- Visibly Different: Face, Place and Race in Australia
Autobiography as social science always enters a difficult space. Self-reflection has a noble history, and is a tried if not fully tested methodology. Verstehen enables us to place ourselves inside the life-world of the "other," but what if the "other" is ourself? Maureen Perkins from Western Australia's Curtin University has brought together a dozen Australians to write about their sense of being both Australian and "other," being something else than the blond and blue-eyed anodyne Christian (now typified by Kevin Rudd, the new Prime Minister). These people are "mixed," a mélange in parts of all the peoples who have an Australian homeland.
The authors are an impressive group, all women except for Glenn D'Cruz, an "Anglo-Indian" from Madras. One (Jan Kapetas) indeed is seen by others as not-White (referred to as a child, because of her facial features and slim legs, as "lubra lips," an epithet for an Aboriginal girl), even though all her family evidence is that she is directly descended from a Welsh immigrant of the 1850s. Later she adopts immigrant "roots" stories to defend herself from inquisitions as to her origins. Ien Ang, a leading international scholar of "race" who has a complex layered history—Indonesian, Chinese, Dutch, Australian—has written about not speaking Chinese, the disjuncture of not being able to perform the identity that others assign to her.
Perkins has two goals with this collection, which sits within a Peter Lang series about "mixed race" in the Asia Pacific. The first is to demonstrate the [End Page 308] diversity of Australian identities, and the sandpapery edges that racial contact and passing have produced in the social structure of the society, and in the lives of individuals labeled as "other." The second goal is to open up the telling of narratives of the self around a theme of "mix." She is worried about the use of the term "race," so she plots its contemporary politics, urging her authors to work at the contradictions they feel, the pressures they experience, and the choices they make, while recognizing the term's lack of scientific rigor.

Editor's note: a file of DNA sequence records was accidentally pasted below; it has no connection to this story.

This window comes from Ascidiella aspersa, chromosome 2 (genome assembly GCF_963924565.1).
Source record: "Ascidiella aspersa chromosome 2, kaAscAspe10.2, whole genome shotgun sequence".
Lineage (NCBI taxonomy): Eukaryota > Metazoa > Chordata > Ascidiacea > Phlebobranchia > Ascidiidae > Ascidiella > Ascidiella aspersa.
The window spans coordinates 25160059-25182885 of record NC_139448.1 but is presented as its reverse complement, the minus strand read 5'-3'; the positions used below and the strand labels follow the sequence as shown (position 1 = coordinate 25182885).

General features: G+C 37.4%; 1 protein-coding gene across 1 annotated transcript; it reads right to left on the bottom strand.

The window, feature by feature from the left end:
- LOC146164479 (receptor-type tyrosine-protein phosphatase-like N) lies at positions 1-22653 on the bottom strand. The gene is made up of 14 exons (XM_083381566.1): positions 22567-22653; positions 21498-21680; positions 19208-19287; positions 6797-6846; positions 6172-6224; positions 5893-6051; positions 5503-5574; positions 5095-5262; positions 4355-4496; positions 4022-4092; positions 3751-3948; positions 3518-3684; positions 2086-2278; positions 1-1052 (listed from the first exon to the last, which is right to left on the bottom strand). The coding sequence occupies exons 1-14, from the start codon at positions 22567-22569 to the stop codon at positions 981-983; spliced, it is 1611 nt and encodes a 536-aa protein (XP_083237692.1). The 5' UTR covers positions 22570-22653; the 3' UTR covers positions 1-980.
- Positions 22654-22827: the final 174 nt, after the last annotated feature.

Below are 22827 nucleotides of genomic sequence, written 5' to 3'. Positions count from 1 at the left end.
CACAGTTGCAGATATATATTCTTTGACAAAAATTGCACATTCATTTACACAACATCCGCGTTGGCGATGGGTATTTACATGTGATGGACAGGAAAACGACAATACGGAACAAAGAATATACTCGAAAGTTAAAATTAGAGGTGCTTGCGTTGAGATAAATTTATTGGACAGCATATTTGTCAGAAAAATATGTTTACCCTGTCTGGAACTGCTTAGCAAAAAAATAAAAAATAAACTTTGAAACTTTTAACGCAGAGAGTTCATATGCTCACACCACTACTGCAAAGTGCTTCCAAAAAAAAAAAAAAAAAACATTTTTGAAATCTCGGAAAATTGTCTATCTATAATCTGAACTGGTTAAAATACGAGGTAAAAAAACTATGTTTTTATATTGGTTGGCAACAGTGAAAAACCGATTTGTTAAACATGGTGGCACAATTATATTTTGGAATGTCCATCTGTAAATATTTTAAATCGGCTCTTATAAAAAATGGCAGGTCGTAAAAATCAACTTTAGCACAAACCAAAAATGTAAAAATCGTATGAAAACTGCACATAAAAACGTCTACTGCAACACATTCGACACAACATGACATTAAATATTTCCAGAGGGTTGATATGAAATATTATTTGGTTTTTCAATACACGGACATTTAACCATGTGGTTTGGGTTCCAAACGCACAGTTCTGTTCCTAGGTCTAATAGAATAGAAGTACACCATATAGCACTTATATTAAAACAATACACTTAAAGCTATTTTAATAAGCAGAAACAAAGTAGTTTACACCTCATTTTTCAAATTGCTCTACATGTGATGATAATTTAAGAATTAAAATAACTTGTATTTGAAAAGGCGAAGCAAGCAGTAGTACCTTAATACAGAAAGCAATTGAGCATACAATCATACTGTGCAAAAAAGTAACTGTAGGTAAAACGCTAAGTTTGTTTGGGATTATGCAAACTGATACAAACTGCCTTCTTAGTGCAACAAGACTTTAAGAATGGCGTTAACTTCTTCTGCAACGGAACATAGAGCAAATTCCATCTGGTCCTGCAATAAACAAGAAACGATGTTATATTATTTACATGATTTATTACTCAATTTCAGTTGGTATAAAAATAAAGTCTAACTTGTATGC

A recurrent theme is that of "passing," the adoption of a stratagem, some would say subterfuge, that allows one to slip away from the socially-despised membership of the category of "oppressed other." We must remember here that this is a very self-conscious collectivity, mostly tertiary-educated in the humanities and social sciences, and often employed as academics. They are rather more aware than most (in the tradition of Franz Fanon) that the psyche often does things that the conscious mind barely recognizes, until caught by the neck and made to address it. Farida Tilbury (Brunei-born daughter of Indian and Euro-American parents with the surname of her Anglo-Australian husband) is brought to Australia when her Ba'hai father is sacked by the country's Muslim government just as Australia loosens up on racially-based immigration restrictions in the 1960s. Tilbury likes the idea that mélange is an advantageous resource, allowing a more "polyphonic voice" (after Trin Minh-Ha). I am reminded of that most British of hymns, "All things bright and beautiful."
The cruelest stories are of course those of Indigenous children torn from their communities and families and forced to pass as White. In this passing there is privilege but also great sorrow and grieving, a bottomless hurt that corrodes the heart. Jean Boladeras tells of her passionate desire to be free of the shame of being thought Aboriginal, so much so that she ignores her mother's greeting as their paths cross, dropping her head so as to avoid eye contact. Now in the later years of her life, Boladeras has sought out her Nyungar roots, reconstituting herself through a step-by-step recovery of names, relationships, stories, and memories. The suppression of memories, of faces, of touches, of voices, requires the most extensive excavations of the mind and...